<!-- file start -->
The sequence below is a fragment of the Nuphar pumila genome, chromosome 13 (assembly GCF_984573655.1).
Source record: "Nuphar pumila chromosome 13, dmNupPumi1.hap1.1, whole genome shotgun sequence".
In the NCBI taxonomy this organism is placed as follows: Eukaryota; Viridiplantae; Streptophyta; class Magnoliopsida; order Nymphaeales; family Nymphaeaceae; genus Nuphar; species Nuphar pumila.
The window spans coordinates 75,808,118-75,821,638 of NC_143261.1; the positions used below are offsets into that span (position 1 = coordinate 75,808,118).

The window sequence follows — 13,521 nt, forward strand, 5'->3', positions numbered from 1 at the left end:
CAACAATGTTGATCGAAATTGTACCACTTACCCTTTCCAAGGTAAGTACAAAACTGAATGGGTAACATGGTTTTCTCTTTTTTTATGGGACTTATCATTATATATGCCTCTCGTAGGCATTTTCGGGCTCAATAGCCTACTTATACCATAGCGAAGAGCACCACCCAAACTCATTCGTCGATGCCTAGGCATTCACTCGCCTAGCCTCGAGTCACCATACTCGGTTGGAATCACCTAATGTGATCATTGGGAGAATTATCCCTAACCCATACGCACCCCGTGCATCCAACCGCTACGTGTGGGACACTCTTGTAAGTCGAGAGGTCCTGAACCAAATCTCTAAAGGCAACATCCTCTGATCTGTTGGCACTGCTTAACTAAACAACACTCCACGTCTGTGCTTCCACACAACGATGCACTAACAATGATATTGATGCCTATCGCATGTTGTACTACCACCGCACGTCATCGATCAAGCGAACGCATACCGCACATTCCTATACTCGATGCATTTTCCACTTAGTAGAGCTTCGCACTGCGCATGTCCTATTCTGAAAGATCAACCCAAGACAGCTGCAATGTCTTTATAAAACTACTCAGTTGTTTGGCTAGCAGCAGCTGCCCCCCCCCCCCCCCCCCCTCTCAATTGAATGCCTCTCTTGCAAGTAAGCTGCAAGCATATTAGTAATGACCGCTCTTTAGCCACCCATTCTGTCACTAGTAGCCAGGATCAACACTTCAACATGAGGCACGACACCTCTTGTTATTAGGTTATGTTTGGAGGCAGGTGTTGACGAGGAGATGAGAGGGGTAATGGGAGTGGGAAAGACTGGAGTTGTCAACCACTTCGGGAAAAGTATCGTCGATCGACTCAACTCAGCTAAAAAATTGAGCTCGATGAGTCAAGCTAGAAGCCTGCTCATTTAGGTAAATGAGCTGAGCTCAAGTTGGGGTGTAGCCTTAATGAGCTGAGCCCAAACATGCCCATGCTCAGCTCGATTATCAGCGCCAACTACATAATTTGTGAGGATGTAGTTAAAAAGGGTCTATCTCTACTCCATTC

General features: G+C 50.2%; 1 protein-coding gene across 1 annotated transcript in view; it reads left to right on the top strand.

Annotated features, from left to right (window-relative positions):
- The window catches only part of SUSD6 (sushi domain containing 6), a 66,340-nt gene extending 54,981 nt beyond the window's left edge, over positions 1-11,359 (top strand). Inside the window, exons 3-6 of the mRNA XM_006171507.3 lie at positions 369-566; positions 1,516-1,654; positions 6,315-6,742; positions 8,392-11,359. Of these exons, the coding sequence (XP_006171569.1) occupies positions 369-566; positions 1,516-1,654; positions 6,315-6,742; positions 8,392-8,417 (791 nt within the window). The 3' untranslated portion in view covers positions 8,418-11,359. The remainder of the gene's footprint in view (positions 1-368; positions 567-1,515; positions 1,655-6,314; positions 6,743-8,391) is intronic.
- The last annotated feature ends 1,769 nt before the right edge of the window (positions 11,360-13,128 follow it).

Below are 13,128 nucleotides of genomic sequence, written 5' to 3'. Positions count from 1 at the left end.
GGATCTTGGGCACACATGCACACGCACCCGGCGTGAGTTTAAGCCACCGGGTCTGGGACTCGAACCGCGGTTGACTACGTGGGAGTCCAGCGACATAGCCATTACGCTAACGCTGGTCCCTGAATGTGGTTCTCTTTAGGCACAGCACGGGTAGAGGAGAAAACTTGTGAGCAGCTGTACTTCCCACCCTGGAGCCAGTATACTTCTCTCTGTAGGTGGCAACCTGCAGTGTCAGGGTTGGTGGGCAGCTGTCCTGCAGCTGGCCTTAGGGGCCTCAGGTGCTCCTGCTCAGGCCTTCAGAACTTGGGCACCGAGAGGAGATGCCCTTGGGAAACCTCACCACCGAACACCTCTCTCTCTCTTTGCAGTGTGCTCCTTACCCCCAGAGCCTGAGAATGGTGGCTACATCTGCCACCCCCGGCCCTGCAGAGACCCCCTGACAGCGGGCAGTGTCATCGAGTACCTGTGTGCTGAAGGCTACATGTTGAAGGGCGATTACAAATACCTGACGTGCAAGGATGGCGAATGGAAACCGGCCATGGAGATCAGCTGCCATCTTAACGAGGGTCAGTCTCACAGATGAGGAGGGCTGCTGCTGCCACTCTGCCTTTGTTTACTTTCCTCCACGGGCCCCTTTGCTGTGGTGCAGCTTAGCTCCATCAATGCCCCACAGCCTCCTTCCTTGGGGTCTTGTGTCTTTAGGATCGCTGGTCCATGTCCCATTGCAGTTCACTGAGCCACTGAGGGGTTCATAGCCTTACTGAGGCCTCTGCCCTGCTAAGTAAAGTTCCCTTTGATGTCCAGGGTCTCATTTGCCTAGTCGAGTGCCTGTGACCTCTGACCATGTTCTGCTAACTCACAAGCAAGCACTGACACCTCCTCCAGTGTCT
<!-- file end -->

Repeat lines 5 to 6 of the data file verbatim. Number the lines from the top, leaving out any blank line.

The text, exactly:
The window sequence follows — 13,521 nt, forward strand, 5'->3', positions numbered from 1 at the left end:
CAACAATGTTGATCGAAATTGTACCACTTACCCTTTCCAAGGTAAGTACAAAACTGAATGGGTAACATGGTTTTCTCTTTTTTTATGGGACTTATCATTATATATGCCTCTCGTAGGCATTTTCGGGCTCAATAGCCTACTTATACCATAGCGAAGAGCACCACCCAAACTCATTCGTCGATGCCTAGGCATTCACTCGCCTAGCCTCGAGTCACCATACTCGGTTGGAATCACCTAATGTGATCATTGGGAGAATTATCCCTAACCCATACGCACCCCGTGCATCCAACCGCTACGTGTGGGACACTCTTGTAAGTCGAGAGGTCCTGAACCAAATCTCTAAAGGCAACATCCTCTGATCTGTTGGCACTGCTTAACTAAACAACACTCCACGTCTGTGCTTCCACACAACGATGCACTAACAATGATATTGATGCCTATCGCATGTTGTACTACCACCGCACGTCATCGATCAAGCGAACGCATACCGCACATTCCTATACTCGATGCATTTTCCACTTAGTAGAGCTTCGCACTGCGCATGTCCTATTCTGAAAGATCAACCCAAGACAGCTGCAATGTCTTTATAAAACTACTCAGTTGTTTGGCTAGCAGCAGCTGCCCCCCCCCCCCCCCCCCCTCTCAATTGAATGCCTCTCTTGCAAGTAAGCTGCAAGCATATTAGTAATGACCGCTCTTTAGCCACCCATTCTGTCACTAGTAGCCAGGATCAACACTTCAACATGAGGCACGACACCTCTTGTTATTAGGTTATGTTTGGAGGCAGGTGTTGACGAGGAGATGAGAGGGGTAATGGGAGTGGGAAAGACTGGAGTTGTCAACCACTTCGGGAAAAGTATCGTCGATCGACTCAACTCAGCTAAAAAATTGAGCTCGATGAGTCAAGCTAGAAGCCTGCTCATTTAGGTAAATGAGCTGAGCTCAAGTTGGGGTGTAGCCTTAATGAGCTGAGCCCAAACATGCCCATGCTCAGCTCGATTATCAGCGCCAACTACATAATTTGTGAGGATGTAGTTAAAAAGGGTCTATCTCTACTCCATTC